The title of this post comes from a conversation that I had with a friend of mine when I told him this story yesterday. I'll explain.
I got called in by a casting director that I really like, to audition for a Halloween episode of a show that has been on for a few seasons now. The role was a 1-line co-star role. I was (as usual) happy for the audition, but wished it was for a larger role. I was to play a mom taking her children out to Trick-or-Treat. Upon analyzing the scene, I thought " How can I spice this up and stay within the boundaries of what's acceptable on this show*? What is NOT on the page that I can use to create a unique character and have some fun with this one line? The scene takes place in a part of the country where it gets chilly in
autumn, and it was Halloween, so I decided to do Halloween-inspired makeup and costuming; not full-on clown regalia or anything like that, but I wanted to suggest that I had taken the time to get into the Halloween spirit by making the effort to costume myself - perhaps at the urging of my children.
I got to the audition all excited to do my thing. I walked into the room, and nobody else had any type of costume in. "Come on, people, it's Halloween!" I thought. I signed in, and waited. People stole glances at me, but wouldn't really look at me straight -on. It was funny. (It was at this point in the story that my friend said "Oh, you were THAT actress.")
I went into the room, and the CD thought it was funny, liked my attention to detail, and the audition went well. He did tell me that if I got a callback, that I should wear regular clothing because the producers might freak out if I showed up dressed like that. That was fine by me. Truth is, it wasn't about this one role anyway. It never is. It's about being creative, and bringing who you are to your work, and not merely "servicing" the line in order to book this role. I had fun, the CD & associate had fun, they've seen me before, so both already know that I can say the one line, so I took it a step further.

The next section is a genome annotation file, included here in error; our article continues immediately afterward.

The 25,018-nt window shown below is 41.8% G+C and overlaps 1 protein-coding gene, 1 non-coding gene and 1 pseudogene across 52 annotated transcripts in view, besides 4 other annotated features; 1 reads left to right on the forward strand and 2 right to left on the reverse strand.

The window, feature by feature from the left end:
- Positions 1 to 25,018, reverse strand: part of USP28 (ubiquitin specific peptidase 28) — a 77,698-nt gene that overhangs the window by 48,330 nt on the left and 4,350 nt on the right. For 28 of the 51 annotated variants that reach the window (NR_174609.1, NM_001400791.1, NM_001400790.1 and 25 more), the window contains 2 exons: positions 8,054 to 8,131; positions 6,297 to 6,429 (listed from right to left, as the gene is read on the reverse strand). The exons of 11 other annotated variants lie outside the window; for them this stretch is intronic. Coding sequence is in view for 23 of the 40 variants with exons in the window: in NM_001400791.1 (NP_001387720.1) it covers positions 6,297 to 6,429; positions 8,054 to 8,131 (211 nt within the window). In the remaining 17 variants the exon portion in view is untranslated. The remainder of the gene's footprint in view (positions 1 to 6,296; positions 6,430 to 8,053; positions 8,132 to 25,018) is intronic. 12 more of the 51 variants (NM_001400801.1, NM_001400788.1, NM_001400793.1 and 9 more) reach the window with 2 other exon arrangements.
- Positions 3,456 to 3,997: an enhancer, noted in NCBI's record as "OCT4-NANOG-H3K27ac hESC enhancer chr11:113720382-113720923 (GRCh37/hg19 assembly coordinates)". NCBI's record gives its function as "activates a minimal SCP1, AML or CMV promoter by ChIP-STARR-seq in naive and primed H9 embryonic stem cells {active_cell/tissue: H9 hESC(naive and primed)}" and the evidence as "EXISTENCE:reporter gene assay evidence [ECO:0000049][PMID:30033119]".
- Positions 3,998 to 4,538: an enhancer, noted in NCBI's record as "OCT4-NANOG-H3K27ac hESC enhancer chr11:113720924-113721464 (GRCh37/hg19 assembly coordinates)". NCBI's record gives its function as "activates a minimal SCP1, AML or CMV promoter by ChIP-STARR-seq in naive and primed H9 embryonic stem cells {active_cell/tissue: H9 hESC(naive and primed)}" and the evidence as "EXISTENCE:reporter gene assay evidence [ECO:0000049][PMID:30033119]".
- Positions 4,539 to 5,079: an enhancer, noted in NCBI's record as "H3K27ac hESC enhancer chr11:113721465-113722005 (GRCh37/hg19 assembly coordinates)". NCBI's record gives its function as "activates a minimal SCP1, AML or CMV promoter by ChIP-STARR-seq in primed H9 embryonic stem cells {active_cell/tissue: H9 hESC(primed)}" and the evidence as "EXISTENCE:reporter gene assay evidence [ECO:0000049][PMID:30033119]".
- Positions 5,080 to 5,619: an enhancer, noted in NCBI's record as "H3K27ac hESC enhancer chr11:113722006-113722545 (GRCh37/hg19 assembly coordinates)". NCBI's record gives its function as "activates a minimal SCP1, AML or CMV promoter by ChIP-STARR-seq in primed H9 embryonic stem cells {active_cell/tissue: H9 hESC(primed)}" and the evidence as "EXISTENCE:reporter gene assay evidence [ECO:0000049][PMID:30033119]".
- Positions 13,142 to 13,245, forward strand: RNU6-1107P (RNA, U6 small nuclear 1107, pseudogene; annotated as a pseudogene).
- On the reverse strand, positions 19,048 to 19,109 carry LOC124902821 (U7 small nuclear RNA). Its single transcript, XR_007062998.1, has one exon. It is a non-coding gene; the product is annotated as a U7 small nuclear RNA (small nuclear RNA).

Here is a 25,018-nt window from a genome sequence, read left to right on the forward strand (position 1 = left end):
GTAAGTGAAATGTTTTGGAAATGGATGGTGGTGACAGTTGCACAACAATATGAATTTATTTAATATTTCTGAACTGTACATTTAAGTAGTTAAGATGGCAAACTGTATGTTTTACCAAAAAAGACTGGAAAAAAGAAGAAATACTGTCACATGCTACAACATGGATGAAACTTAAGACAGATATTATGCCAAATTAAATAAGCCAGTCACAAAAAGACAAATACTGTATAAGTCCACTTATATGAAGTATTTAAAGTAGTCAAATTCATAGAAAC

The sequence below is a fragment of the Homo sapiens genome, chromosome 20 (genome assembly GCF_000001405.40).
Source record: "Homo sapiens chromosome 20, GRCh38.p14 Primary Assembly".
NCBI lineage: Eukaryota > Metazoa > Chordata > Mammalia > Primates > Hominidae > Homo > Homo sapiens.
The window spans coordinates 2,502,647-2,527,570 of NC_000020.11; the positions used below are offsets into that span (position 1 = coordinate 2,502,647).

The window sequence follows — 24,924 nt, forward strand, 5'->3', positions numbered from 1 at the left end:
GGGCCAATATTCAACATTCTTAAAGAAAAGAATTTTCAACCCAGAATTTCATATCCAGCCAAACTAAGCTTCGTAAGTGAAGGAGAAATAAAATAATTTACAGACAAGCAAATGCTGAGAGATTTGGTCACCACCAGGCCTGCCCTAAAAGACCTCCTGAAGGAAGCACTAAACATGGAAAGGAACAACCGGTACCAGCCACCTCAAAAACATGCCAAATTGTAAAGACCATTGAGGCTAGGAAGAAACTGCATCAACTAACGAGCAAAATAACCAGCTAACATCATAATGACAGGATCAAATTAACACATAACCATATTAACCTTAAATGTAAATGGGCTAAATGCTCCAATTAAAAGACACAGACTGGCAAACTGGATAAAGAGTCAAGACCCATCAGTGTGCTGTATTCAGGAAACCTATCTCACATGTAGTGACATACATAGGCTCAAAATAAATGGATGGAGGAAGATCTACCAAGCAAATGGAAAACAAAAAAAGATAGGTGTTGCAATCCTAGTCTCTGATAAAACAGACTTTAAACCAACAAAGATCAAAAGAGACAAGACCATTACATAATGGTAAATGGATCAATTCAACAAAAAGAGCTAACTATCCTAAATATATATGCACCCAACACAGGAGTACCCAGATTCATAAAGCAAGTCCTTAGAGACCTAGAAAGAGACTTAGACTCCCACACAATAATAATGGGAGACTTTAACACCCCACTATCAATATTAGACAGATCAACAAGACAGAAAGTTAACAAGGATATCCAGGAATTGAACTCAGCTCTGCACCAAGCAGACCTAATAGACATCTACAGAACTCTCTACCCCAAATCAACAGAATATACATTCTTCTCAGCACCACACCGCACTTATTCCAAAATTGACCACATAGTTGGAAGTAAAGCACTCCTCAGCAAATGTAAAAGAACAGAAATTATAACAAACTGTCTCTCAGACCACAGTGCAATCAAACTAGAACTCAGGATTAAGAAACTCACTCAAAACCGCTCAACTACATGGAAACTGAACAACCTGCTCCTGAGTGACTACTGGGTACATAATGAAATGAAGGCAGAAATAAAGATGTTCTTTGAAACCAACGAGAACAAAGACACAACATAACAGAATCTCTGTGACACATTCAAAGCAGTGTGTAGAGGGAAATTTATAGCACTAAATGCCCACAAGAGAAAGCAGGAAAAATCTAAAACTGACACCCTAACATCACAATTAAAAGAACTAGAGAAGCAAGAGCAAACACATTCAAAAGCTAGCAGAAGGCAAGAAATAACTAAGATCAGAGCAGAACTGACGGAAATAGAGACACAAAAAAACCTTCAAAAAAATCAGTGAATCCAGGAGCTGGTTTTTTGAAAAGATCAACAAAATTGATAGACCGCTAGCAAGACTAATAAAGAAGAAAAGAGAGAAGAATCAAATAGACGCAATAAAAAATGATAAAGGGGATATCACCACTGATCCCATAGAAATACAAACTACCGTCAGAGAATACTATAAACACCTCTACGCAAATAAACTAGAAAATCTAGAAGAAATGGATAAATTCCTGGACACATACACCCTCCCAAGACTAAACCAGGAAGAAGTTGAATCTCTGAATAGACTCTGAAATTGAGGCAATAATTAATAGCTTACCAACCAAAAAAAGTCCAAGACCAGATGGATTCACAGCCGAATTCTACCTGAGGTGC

I left feeling empowered. Perhaps this is what has been missing from my work: my taking the reins of creative freedom. Maybe it's the reason why I do get the co-star roles over and over again. At the beginning of my career, I had to learn what it took to book consistently. After... 20-ish co-star roles, it's clear that I have a handle on that. In order to be considered for more, I will do more.
I've also found a VO coach, and I meet with her for the first time next week. I need to get a handle on the VO business, as marketing myself in the VO side of things seems to be different from the on-camera side of thing. I want to figure out how to position myself to get union auditions. Gotta help my new VO agent help me. That's how it goes.
I've signed up with the SAG-AFTRA Conservatory as well, but I haven't been able to get into any of their classes yet. Bummed. They require that you call them, starting at 10AM the week before the class that's you want to attend. By the time I get through, the class is full and I'm either put on the wait list or the wait list is full too.
Considering a really good theatrical coach too. She is expensive, but you know - no risk, no reward.
*This is why it's important to have at least a passing knowledge of the tone of TV shows. Nobody had time to watch EVERYTHING on TV, but it is useful to have access.